Jocelyn and her mother Betty at her 92nd birthday party.

Peterborough woman finds new family after being reunited with grandfather’s World War One medals by stranger

A Peterborough woman has found a whole new side of her family after being reunited with her grandfather’s World War One service medals by a complete stranger.

Jocelyn Trent, who lives in Netherton, received a message on Facebook from Adam Simpson-York earlier this month in which he informed her that he brought her grandfather’s medals from eBay and that he wished to reunite her with them.

Adam brought the medals for just £35 specifically with the purpose of returning them to his family and spent hours trawling through resources such as the National Archives and ancestry.com to track down relatives of the Sharman family.

Charles Leonard Sharman, known as Len, was born in Peterborough in 1897 and initially lived at 1 St John Terrace, Walpole Street, the area now forms part of Bourges Boulevard.

In 1914, while living with his six siblings in Crown Street, he joined The Royal Garrison Artillery and was awarded the British War Medal and Victory Medal for his service during the First World War between 1914 and 1918.

The news came as a particular shock to Jocelyn as she was completely unaware of his military connection.

She said: “When Adam first contacted me, I was reluctant. What he said didn’t make any sense to me, I wasn’t aware of any family members that served in WW1.

“I only knew that he spent 40 years working on the railway. My mum (Betty Bailey) never used to talk about the family due to there being so much sadness with young siblings dying and my grandmother died during childbirth.

“It’s all really overwhelming at the moment but the overarching feeling when the medals arrived on Friday morning was that something part of my family history had finally come home after 107 years.”

Adam, who works as a postman in Ipswich, hit upon the idea of trying to reunite families with their lost medals in the Christmas period after having a longstanding interest in genealogy.

He said: “I was a bit bored over Christmas and I’ve always liked looking into family trees so I decided to buy some random medals and see if I could reunite them.

“All I had to work with was two initials, a surname and a regiment number and from there that led me to national archives, ancestory.com, military records and lastly Facebook.

“That was actually the hardest part, getting Jocelyn to message me back or to accept my request, I had to go through one of her friends in the end.

“She was so taken aback by what I was telling her, her excitement was just on another level. I’ve certainly done what I set out to do and it may have even changed her life.

“It was funny at the Post Office when they asked me the value of the package, well to me it was £35 but to Jocelyn, you can’t put a price on that.

Jocelyn added: “I really want to thank Adam, I couldn’t believe the compassion, the drive and the willingness he showed in going that extra mile for a complete stranger for no personal gain.”

Adam was able to track down Jocelyn after finding her second cousin Rob Sharman on ancestry.com. Rob was born in Peterborough and shares a passion for researching genealogy.

He now lives in Loughborough but has spent many years researching his own family tree and was able to point Adam towards Jocelyn thanks to his research but the pair had never previously spoken and Jocelyn was unaware of his existence.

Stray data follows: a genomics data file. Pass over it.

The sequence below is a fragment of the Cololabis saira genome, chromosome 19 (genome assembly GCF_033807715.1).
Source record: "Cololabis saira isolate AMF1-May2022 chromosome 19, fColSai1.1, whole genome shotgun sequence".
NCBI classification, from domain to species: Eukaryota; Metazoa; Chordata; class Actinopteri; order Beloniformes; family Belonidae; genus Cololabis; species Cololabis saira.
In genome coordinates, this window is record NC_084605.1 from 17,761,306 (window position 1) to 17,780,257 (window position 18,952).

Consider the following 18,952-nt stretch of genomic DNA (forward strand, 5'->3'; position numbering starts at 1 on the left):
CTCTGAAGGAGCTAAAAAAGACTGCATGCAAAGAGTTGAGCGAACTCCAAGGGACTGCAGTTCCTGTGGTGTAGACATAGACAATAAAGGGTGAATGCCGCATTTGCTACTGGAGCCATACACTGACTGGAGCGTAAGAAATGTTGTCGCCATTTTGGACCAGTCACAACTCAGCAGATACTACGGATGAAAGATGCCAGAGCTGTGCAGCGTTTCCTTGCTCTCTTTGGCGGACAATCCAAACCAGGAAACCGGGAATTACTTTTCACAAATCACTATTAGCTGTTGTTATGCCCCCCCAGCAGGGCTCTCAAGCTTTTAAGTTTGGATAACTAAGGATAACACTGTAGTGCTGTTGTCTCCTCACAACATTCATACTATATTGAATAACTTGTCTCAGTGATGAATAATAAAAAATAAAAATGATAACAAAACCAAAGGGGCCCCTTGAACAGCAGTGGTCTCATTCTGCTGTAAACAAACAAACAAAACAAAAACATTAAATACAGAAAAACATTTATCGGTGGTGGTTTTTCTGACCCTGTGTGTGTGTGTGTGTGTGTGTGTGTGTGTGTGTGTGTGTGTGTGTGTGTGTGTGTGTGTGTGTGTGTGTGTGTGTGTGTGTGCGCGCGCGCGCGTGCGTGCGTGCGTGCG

Once connected, Rob was able to inform Jocelyn that her grandfather’s military service was not the only family history she didn’t know about.

He informed Jocelyn that there were 22 second cousins on the Sharman family side that she had no idea about, 18 of which are still alive and a handful of them actually live in Peterborough.

Rob said: “I’ve been looking into my family tree for many years and that’s how Adam found me.

“I thought it was a wind-up at first but we got chatting and I helped to point him Jocelyn’s way and now we have been able to have our first ever conversation this week.

“It was great to be able to tell her that there are relatives in Peterborough and in fact we have found out that my father (her first cousin) lived in a care home just yards from her house. Unfortunately though, he died at age 100 in April but we have all vowed to meet up and reminisce when the pandemic is over.”

The medals arrived at Jocelyn’s home on Friday morning (January 29) and will join her extensive collection of family heirlooms, owing to both her father and late husband’s military connection.

Her father Norman Bailey, who was a respected Policeman in Peterborough for many years, served in the Second World War and survived being captured by the Germans and sent to the Stalag 17A Prisoner of War Camp in Austria.

Jocelyn has his prisoner of war diaries, which recount his times being held captive, including spending Christmas Day with just one tangerine to eat.

Her husband Ronald, also served in the US Air Force until his death in service in 1999. He was buried will full honours and Jocelyn received a certificate of appreciation at the White House from then president Bill Clinton.

She said: “For me, the whole thing has been really overwhelming especially because I have very little family now that my mother passed in 2016 and my daughter lives out in America.

“I only knew about my mother and an uncle named Sharman, who lived to 102, so finding out I have so many cousins and that so many live here in Peterborough is just unbelievable.”

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